why can't I "decide on nothing"?

Hi. I’m confused again.

To me it seems that “decide on nothing” would be a perfectly sane way for a “to decide” phrase to say that it is unable to find something to decide on, just like a rule is allowed to “make no decision”.

Currently I’m just playing around with some rpg-inspired stuff (in particular, inspired by S. John Ross’s Risus. So I have this

to decide which cliche is the used cliche of (hero - a person) as (possible - a list of cliches):
	repeat with C running through possible:
		let L be the dice of hero as C;
		if L > 0, decide on C;
	decide on the nil cliche; 

I’m just sketching, if I ever release this it will look better. So this is checking a list to see which of the items is appropriate, and sometimes the correct answer is that none of them are. But you can’t “decide on nothing” - it does compile, but it throws a runtime problem (“P33: attempt to decide on nothing”. Duh!). Can you catch these problems?

Is there some better way of doing this than using a “typed null” object like I do here (defining “the nil cliche is a cliche”)?

Or am I doing things totally backwards? Should I be using something else than a to decide phrase here?

“Nothing” is basically just a “typed null” value for “things” specifically (note that it doesn’t work for “objects” – you can’t use nothing as a room, for example). Unfortunately, it seems you’re not allowed to decide on it. I’m not quite sure why that restriction exists, but obviously if your phrase (“To decide which…:”) is returning something that isn’t a thing (i.e. if a “cliche” is not a kind of “thing”), then deciding on “nothing” really doesn’t make sense anyway since it’s of the wrong kind.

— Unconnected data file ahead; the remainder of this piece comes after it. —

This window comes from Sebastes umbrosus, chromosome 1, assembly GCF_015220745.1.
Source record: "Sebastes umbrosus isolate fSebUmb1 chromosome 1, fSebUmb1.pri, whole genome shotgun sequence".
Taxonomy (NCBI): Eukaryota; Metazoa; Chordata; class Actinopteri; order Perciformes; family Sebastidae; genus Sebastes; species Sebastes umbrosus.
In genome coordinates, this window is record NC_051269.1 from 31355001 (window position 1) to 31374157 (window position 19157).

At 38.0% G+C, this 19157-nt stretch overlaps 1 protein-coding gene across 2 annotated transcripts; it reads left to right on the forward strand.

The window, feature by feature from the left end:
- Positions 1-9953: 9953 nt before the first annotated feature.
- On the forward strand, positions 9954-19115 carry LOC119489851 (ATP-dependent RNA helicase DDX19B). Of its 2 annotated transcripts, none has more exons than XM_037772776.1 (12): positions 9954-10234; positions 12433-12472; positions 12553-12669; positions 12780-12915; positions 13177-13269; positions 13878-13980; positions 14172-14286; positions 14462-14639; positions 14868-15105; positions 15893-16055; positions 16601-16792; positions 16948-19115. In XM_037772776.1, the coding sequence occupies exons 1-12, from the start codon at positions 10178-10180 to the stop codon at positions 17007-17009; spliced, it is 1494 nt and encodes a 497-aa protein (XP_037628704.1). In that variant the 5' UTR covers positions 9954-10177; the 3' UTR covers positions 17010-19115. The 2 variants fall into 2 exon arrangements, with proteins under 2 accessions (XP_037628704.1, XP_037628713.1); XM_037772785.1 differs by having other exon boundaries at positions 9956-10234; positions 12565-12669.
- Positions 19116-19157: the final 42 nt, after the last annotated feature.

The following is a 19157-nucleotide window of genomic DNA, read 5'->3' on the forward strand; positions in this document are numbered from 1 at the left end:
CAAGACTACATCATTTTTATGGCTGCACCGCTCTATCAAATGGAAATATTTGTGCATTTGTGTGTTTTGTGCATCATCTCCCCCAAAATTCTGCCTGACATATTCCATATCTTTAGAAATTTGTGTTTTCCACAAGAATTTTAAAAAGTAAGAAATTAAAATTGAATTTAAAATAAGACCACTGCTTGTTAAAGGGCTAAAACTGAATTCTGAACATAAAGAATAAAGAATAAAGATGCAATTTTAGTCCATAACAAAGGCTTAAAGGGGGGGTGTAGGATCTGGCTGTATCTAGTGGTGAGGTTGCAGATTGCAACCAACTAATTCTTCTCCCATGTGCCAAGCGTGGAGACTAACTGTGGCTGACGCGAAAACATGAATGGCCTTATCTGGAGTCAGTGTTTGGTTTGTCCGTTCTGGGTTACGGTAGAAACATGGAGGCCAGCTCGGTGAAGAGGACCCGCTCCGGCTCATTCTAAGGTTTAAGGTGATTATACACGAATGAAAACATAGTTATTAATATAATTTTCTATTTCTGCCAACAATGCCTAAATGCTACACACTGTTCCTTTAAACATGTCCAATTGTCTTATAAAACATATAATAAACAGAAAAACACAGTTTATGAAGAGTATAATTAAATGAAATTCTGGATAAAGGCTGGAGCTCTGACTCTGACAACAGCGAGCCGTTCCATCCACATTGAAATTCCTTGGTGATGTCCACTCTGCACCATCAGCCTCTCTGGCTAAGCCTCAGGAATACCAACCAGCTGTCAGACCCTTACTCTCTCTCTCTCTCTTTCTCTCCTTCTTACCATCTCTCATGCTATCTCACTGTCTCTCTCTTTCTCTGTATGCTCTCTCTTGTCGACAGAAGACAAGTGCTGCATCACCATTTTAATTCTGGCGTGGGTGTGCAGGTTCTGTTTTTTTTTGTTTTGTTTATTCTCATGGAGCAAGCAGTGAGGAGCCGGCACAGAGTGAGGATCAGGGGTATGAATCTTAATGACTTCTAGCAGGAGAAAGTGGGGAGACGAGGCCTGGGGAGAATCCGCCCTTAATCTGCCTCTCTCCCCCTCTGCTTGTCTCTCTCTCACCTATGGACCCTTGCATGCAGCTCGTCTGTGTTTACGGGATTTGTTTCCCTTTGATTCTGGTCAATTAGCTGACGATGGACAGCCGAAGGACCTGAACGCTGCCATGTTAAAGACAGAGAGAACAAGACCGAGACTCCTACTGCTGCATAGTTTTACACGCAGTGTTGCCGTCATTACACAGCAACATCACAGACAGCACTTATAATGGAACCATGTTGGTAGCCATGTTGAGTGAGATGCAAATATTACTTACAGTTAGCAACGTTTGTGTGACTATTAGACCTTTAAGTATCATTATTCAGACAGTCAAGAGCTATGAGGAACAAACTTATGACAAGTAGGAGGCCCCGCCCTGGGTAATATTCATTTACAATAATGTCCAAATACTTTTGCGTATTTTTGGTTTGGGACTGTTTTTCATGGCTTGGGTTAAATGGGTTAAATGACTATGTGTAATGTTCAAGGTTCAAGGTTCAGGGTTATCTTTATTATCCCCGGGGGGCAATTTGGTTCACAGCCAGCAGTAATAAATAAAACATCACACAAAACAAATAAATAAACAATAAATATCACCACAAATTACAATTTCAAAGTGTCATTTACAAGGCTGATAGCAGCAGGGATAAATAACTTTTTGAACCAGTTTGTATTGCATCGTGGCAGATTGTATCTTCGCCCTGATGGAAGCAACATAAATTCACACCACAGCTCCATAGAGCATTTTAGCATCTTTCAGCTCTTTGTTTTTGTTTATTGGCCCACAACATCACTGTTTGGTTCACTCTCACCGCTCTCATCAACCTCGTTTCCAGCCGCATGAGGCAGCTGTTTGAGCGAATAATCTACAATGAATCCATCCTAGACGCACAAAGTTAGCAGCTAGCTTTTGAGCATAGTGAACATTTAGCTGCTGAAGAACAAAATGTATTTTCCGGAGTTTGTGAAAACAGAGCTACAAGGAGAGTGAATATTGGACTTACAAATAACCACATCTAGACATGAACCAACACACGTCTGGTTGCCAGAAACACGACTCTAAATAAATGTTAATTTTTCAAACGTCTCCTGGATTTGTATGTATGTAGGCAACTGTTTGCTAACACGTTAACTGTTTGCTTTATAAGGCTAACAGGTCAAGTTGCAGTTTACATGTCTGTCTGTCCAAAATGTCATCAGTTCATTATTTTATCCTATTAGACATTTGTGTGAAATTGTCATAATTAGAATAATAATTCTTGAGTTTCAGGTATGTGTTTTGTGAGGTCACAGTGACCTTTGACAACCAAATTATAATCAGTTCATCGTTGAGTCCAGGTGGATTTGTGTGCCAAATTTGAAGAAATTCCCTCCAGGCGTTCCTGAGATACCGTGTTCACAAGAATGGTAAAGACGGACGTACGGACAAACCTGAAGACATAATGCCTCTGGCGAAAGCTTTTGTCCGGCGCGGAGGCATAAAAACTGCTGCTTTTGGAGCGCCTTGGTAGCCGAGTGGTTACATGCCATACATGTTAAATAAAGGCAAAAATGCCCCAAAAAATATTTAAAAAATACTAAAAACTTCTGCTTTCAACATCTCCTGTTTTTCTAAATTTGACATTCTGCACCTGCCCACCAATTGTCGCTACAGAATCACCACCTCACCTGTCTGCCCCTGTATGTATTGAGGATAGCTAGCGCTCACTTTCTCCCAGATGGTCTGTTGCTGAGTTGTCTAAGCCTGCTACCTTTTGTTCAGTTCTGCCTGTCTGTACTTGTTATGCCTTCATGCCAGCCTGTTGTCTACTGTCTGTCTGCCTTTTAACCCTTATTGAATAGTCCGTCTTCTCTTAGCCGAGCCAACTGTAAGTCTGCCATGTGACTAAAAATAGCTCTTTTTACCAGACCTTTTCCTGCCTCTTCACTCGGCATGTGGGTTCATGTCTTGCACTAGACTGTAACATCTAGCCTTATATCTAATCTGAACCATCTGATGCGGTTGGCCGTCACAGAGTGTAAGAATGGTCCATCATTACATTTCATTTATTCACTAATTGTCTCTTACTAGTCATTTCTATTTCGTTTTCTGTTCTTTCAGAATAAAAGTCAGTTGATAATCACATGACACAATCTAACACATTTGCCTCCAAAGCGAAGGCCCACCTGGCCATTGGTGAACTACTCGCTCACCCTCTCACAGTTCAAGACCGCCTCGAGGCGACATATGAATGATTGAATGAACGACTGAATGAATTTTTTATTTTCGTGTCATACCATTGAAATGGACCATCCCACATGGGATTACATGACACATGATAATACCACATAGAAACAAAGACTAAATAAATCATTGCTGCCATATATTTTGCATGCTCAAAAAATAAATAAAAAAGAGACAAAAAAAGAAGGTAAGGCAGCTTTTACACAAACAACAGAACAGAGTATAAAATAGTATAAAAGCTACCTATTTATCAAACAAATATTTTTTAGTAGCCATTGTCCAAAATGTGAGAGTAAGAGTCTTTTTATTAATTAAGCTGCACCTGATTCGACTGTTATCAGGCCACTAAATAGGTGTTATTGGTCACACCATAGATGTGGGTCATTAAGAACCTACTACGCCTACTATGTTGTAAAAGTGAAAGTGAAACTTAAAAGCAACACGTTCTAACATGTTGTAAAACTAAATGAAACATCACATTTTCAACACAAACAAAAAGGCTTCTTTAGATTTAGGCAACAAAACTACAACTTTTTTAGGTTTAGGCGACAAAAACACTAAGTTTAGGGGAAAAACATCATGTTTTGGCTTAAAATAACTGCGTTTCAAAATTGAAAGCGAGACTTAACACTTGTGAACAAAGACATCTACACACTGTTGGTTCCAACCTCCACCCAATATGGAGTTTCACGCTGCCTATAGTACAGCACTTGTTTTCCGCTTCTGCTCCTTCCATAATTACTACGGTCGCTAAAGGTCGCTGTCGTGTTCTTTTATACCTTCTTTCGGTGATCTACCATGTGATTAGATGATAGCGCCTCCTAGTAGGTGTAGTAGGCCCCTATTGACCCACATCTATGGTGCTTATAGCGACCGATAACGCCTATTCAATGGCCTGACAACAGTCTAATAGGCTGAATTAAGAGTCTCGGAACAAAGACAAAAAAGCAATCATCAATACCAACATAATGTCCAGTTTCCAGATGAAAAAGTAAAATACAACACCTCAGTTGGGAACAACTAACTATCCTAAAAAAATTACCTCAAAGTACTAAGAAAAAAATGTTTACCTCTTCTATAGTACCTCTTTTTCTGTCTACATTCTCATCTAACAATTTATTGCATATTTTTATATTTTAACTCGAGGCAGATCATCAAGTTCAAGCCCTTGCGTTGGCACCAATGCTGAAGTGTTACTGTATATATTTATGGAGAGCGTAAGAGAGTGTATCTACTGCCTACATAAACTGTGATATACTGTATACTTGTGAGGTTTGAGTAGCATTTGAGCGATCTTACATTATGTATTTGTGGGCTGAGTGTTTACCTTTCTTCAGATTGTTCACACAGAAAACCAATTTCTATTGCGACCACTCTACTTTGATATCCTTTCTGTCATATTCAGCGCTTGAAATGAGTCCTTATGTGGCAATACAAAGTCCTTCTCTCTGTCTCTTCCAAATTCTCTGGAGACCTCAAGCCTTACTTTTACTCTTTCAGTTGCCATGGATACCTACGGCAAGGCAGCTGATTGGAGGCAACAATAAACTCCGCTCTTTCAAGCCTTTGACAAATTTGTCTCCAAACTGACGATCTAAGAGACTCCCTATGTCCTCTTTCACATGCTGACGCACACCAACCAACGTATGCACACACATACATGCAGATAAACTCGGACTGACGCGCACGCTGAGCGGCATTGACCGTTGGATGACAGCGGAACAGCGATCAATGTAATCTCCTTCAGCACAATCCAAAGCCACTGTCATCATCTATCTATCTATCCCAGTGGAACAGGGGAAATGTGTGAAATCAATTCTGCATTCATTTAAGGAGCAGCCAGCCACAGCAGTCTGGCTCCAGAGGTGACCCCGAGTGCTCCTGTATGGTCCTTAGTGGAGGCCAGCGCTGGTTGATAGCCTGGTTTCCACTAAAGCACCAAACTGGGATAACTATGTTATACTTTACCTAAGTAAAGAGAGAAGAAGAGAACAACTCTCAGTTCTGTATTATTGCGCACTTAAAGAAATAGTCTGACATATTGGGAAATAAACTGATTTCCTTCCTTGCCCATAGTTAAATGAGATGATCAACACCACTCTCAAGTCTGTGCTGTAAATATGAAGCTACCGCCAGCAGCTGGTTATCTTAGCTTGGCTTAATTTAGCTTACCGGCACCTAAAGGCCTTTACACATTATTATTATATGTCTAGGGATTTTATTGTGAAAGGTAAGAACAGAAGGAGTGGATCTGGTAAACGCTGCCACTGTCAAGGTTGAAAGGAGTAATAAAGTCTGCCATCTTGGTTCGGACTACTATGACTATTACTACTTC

In short, yes, you should used typed-nulls like that.

Of course. Silly: My cliches are objects, not things. I assumed nothing was an object, not a thing. Ok, thanks!

Unless you changed it since the last time you posted on the forums with the definition, I think I remember that your cliches were values. Anyway, you could make a cliche of “none” (or better yet “no cliche”) and make that default.

Actually, this is backwards. “Decide on nothing” is valid only if you are returning an object, not a thing:

To decide which object is nada: decide on nothing.

Since a thing is a subtype of the object kind, you can often use a phrase that returns an object even if what you are really after is a thing, e.g.:

[code]Test is a room. The player carries a staff.

To decide which object is (X - an object) mystified:
if X is the player, decide on the player;
decide on nothing.

When play begins:
say “With your staff you mystify [the staff mystified].”[/code]

Oh, I guess I was wrong about that… Sorry!